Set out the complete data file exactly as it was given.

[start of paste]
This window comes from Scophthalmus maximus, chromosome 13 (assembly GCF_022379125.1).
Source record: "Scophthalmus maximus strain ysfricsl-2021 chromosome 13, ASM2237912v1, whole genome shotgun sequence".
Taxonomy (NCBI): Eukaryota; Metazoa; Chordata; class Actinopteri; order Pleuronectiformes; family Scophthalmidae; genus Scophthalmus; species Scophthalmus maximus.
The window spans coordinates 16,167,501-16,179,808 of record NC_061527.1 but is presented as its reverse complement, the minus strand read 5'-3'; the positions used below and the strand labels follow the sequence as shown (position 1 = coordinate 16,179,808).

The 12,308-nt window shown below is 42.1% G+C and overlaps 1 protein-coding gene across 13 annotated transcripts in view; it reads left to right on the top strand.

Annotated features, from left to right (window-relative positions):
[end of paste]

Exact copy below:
This window comes from Scophthalmus maximus, chromosome 13 (assembly GCF_022379125.1).
Source record: "Scophthalmus maximus strain ysfricsl-2021 chromosome 13, ASM2237912v1, whole genome shotgun sequence".
Taxonomy (NCBI): Eukaryota; Metazoa; Chordata; class Actinopteri; order Pleuronectiformes; family Scophthalmidae; genus Scophthalmus; species Scophthalmus maximus.
The window spans coordinates 16,167,501-16,179,808 of record NC_061527.1 but is presented as its reverse complement, the minus strand read 5'-3'; the positions used below and the strand labels follow the sequence as shown (position 1 = coordinate 16,179,808).

The 12,308-nt window shown below is 42.1% G+C and overlaps 1 protein-coding gene across 13 annotated transcripts in view; it reads left to right on the top strand.

Annotated features, from left to right (window-relative positions):